* DarkReprise: Act I ends with a depressing rendition of the "Wedding Bells" motif. The second act's [[IrrelevantActOpener actual]] opening number "[[BSODSong The Bride's Lament]]" incorporates fragments of "Show Off" with all of the tongue-in-cheek humor removed.
* DeadpanSnarker: The Chaperone, Underling, Feldzeig, and Man in Chair all fit this trope at one time or another.
* DeliberateValuesDissonance: Hoo boy, ''Message From A Nightingale.''
** Robert Martin says that "Cold Feets" is a number "an old negro taught me." The lyrics are full of ebonics ("You make de cold feets hot!") sung by two characters usually played by white actors.
* TheDitz: Both Kitty and Miss Tottendale.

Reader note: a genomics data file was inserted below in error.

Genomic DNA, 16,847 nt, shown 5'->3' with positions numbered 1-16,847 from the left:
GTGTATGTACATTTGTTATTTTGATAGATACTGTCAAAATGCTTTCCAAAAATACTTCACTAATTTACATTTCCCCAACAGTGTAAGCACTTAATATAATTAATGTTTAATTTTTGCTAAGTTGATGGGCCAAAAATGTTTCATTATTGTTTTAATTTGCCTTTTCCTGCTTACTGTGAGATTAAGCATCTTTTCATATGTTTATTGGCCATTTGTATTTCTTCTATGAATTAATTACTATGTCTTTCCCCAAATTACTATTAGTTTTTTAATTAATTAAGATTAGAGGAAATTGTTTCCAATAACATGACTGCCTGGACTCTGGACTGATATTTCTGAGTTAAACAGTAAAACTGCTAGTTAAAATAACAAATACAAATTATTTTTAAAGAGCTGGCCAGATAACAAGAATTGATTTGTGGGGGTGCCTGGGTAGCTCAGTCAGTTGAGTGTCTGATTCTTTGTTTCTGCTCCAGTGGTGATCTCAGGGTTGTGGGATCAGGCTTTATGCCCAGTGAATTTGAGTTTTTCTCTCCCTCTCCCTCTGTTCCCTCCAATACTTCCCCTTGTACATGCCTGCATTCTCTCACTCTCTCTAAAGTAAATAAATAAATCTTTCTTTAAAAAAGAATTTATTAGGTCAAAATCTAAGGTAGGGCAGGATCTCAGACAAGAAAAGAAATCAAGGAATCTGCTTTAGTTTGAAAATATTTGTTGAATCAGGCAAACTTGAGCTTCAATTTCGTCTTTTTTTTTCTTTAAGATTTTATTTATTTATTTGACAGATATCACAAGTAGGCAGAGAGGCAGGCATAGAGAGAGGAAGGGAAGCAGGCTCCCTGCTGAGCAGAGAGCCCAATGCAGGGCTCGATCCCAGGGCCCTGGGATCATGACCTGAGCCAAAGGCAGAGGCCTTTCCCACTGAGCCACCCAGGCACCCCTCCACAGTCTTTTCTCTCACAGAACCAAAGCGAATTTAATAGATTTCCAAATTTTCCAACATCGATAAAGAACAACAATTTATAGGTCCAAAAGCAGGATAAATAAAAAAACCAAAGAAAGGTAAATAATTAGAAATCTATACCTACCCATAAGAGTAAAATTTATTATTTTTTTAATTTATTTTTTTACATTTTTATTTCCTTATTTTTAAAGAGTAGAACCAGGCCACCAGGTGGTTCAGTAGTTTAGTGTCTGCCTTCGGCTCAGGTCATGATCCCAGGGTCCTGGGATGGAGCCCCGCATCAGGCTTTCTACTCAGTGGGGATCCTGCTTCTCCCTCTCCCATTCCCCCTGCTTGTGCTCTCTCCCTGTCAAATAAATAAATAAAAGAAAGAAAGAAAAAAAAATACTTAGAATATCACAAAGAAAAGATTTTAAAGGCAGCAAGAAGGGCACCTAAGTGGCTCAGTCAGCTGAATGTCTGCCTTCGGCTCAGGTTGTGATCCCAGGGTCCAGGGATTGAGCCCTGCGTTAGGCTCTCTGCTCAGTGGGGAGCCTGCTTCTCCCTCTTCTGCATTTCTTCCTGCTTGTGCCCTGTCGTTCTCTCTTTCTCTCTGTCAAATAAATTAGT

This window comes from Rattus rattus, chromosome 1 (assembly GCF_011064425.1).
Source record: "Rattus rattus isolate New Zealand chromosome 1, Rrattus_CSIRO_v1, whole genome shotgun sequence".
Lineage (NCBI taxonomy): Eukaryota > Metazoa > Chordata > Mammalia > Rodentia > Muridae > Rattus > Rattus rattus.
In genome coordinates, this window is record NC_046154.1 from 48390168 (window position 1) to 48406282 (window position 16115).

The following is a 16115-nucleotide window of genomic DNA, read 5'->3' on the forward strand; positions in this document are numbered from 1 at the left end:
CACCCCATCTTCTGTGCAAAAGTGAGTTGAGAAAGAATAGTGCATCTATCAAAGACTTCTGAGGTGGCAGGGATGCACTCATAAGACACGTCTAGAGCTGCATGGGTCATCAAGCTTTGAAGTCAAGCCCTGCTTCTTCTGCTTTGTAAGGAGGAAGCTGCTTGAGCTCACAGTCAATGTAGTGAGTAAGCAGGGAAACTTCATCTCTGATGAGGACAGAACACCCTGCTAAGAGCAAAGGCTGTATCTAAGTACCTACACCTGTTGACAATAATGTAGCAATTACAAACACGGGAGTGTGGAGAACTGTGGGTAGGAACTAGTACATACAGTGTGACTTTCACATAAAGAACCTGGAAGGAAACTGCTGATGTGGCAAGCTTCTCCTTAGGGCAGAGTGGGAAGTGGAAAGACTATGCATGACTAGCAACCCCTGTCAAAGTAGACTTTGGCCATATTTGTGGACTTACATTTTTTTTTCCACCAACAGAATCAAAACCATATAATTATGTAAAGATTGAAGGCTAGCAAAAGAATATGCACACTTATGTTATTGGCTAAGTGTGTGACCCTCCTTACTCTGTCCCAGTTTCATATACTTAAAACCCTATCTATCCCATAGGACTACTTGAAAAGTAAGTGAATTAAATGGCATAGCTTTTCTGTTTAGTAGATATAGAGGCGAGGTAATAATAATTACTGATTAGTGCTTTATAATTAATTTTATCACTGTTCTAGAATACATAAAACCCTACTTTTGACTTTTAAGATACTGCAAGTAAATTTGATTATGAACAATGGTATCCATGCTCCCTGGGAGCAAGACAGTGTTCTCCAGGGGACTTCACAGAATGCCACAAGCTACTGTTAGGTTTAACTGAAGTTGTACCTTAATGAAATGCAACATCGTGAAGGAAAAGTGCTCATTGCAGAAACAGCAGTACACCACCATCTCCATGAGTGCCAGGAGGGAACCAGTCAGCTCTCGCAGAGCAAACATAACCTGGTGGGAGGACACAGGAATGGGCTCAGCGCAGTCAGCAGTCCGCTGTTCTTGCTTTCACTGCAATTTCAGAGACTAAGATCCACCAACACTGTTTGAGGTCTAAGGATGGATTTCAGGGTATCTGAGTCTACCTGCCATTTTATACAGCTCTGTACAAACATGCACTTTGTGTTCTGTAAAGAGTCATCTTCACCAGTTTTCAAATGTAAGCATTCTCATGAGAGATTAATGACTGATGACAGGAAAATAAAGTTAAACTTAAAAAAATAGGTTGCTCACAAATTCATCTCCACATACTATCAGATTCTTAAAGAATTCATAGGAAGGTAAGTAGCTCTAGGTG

* TheFamilyForTheWholeFamily: It's hard to take the gangsters seriously when their "weapons" are cooking utensils and everything they say is a {{pun}}.
* FinalLoveDuet: Played with in that it doesn't actually end the musical at all, but instead creates the central conflict, but other than that, "Accident Waiting to Happen" fits this trope to a T. Also doubles as a CrowningMomentOfHeartwarming.
* FourthDateMarriage: Janet and Robert, to the point where "fourth date" might be an overstatement...
** Not to mention Aldolpho and the Chaperone, Feldzieg and Kitty, and Mrs. Tottendale and Underling, all of whom got married immediately without dating at all.
*** Though Mrs. Tottendale and Underling have at least known each other for some time before Mrs. Tottendale was widowed, as during I Remember Love he's shocked when she sings about how kind love has been to her, pointing out that her late husband "was a brute" before realizing she means him.
* FunnyForeigner: Aldolpho.
** Twice.
* GenreSavvy: Man In Chair.
* HaveAGayOldTime: Used a lot, intentionally. Lampshaded by the Man In Chair who says the word "has a different meaning now, but back then it just meant fun."